Wednesday, June 15, 2011

600 Point, LW, Games - Lessons Learned

I've played all of four (4) 600 point LW games now and I'm an expert!  :)

Here are some things I've done, but my opponents not so much, that have worked for me.  Some of these are somewhat redundant with each other...

- Ignore the "toys", bring low-level Combat/Weapons platoons for the most part.

- Bring as many "combat platoon" types of units as you can.  If you are an infantry company bring a couple infantry platoons.  It's OK, at this point level, to bring a "sub-standard" option.  I did this with the Gebirgsjager platoon to save points.  I ended up with two 7 stand units instead of two small FJ platoons.  Same can be said for the tanks. Bring some lighter tanks or tank hunters, etc.

- Mortars are the "King of Battle" on this level.  Even the short ranged FJ stummelwerfer is worth it on this level.  When we go to full size boards I may have to go with a regular mortar battery, but these HQ guys are great right now.

- Bring something that can kill at range (AT and Anti-infantry).  Mortars and then AT guns.  They are cheaper than tanks/SP guns.  Unless of course you are a tank company.  :)  This also gives you something to do while you move in with your "kill team".  Never let the enemy have a turn where they don't have to react to something you are doing.  If you do, then it gives them time to think about their turn and what they are going to do to you!  :)

- Bring as many units as you can fit.  The more dice you roll for fire, the more chances you have to kill something.  This also dilutes the enemy's fire because they have more units to deal with.  Again making him think more about the mechanics instead of his plans...

- Don't be afraid to sit and wait.  Either for reinforcements or for your long range stuff to start working their magic.

I haven't taken on a purely tank force yet, so that will get interesting, but I think I can hold my own.  Tomorrow we start the 800 point round...

Comments? Was this all just common sense?  :)


  1. I agree with what you've said except for the part about bring as many units (figures) as you can. In an infantry firefight against veterans, they can be concealed and gone to ground, thus requiring a '6' to hit. The same unit firing at trained infantry that are concealed and gone to ground hit on a 5+. That is double the hits (on average). If you bring more figures you have to go cheaper, which means lower quality. Do you think that you will get twice as many trained figures as veteran figures (all other factors being equal)? You would need to get twice as many in order to equalize the hit ratios.

    Every unit, I think, has its way to win. You need to find out what that is and use it. You will find that some troops just don't fit your play style, so you probably won't ever play them (like Reluctant Conscripts). That is really the key: find your style – aggressive assault, high firepower, mobile firepower, static defense, artillery, whatever – and play to that strength.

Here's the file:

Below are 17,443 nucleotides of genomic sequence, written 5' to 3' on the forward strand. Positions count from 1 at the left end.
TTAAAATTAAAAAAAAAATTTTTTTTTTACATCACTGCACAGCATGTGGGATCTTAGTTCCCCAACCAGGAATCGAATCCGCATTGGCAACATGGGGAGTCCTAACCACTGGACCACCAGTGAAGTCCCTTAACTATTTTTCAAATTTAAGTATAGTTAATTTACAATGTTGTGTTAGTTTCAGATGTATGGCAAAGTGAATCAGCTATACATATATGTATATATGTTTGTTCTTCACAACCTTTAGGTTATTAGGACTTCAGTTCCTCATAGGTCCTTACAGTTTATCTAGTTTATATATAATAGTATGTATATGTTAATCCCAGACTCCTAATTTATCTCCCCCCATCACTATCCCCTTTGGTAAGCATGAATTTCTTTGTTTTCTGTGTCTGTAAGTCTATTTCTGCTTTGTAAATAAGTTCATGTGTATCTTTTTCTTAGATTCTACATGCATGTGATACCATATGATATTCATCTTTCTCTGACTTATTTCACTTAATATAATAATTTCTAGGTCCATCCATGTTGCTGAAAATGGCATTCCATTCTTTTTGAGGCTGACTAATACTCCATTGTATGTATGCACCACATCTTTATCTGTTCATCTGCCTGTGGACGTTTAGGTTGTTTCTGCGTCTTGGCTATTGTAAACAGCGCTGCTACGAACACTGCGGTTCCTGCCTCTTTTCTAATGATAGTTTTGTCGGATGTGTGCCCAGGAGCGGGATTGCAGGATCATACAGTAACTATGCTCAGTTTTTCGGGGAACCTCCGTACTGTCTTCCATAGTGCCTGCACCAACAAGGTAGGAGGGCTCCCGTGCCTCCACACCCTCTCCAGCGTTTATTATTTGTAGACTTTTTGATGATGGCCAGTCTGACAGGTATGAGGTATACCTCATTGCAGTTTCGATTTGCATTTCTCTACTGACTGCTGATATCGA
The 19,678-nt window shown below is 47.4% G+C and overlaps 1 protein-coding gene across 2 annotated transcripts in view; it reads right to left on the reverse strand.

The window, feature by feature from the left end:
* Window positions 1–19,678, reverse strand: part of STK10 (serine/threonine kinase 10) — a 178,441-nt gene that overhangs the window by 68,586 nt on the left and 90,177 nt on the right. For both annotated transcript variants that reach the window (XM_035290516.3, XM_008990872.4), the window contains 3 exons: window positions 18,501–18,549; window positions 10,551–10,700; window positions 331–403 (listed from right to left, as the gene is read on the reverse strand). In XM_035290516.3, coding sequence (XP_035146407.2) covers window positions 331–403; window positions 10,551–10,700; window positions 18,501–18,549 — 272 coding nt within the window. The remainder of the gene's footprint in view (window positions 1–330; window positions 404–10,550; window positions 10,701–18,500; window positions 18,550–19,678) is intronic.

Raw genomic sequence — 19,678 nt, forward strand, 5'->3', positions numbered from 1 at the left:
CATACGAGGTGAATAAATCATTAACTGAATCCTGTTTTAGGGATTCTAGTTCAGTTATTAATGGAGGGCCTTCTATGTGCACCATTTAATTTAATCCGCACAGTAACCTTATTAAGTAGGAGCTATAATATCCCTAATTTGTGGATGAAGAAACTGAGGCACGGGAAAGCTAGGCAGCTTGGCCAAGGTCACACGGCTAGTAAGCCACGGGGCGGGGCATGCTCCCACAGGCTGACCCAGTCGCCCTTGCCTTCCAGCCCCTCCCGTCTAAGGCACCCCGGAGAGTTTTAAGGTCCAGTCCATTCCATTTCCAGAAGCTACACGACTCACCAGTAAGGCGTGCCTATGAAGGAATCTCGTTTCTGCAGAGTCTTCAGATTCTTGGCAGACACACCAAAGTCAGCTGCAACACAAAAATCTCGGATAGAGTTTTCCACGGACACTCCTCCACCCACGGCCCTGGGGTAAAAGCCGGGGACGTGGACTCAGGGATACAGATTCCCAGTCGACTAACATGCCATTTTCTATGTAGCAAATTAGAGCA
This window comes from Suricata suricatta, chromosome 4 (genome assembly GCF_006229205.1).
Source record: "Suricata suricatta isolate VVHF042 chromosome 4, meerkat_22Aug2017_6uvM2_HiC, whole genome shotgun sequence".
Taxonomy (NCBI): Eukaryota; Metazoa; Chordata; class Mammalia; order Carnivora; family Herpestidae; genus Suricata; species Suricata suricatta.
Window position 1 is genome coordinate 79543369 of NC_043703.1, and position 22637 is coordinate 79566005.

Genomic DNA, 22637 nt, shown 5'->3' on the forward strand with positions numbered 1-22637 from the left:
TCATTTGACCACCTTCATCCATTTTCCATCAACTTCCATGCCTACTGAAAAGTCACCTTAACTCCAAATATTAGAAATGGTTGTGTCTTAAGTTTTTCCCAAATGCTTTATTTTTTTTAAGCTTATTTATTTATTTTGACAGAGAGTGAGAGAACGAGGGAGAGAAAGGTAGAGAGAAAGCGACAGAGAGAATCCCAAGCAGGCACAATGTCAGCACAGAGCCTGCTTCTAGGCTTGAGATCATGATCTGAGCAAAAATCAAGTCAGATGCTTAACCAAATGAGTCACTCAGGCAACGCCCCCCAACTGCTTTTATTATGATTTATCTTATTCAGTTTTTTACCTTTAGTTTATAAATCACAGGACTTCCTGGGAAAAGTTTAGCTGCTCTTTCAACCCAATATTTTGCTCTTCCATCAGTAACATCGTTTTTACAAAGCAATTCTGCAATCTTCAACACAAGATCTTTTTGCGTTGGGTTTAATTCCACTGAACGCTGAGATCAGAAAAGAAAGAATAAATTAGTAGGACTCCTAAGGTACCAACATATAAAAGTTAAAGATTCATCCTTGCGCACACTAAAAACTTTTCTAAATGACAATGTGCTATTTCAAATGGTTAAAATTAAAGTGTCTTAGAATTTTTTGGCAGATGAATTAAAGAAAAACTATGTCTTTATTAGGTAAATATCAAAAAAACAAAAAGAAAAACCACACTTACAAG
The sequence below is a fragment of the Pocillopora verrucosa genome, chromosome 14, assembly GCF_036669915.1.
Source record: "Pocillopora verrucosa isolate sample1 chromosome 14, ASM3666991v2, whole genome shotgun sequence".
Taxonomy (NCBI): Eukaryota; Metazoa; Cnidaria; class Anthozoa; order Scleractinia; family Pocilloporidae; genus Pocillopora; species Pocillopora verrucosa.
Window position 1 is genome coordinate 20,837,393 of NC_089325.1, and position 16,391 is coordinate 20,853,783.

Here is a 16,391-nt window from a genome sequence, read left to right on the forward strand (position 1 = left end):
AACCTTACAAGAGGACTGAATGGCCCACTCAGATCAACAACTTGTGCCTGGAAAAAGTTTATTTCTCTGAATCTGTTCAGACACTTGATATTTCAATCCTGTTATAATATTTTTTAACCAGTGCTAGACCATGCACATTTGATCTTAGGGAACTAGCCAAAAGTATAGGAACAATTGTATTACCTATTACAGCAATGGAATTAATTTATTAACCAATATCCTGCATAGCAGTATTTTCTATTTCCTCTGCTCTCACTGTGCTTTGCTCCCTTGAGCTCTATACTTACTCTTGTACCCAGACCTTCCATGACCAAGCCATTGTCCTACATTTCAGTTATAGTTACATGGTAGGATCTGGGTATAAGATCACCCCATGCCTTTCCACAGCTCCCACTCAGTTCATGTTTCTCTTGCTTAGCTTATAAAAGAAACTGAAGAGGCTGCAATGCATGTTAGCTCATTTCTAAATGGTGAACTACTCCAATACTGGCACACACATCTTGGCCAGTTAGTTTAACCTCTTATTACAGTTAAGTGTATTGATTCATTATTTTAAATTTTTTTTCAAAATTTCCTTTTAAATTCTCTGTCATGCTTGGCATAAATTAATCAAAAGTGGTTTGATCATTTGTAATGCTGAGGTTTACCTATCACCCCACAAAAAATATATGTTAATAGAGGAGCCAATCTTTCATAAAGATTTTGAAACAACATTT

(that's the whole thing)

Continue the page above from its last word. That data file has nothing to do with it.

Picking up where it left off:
Good analysis though.

  2. I agree largely with what you said Dale, but I think you have a veterancy bias. While "You would need to get twice as many in order to equalize the hit ratios." is true at a very basic level, it overlooks a lot of benefits trained can bring. Sure you won't have twice as many guys, but it could be the difference of having an infantry platoon AND an HMG platoon deployed intermingled, and thus requiring BOTH units to be pinned, vs a single infantry unit that's veteran.

    To further this, you *rarely* assault unless you can pin the opponent, and even vs vets good platers rarely fail to pin the target of their assault. At the same motivation level, I'd rather have 11 trained guys in an assault than 7 vets. This could be preference, but that trained unit can sustain losses a lot better (which is probably a necessity since as you point out it will be shot up quite a bit more!). Clearly there's a LOT more to the equation, and I'm sure you get my gist.

    I also agree with Neal's assessment. There is a quality in quantity, but it isn't linear. I think there's a real "sweet spot".

  3. Thanks for the comments guys. Dale, I was talking mostly about units rather than figures per se. My original plan for the "sub-standard" Gebirgsjager was as an objective holder or a speedbump if I needed it.

    That comment sort of encompasses several of the comments I made and I mainly mean to maximize the number of units that can shoot or do things rather than putting all of your eggs in a smaller number of baskets as it seems most of my opponents have done so far. Each unit means so much more at this level than they might/do in the higher point games.

    Steven, good to see you are embracing the Soviet mantra (quantity has a quality all its own...)! :)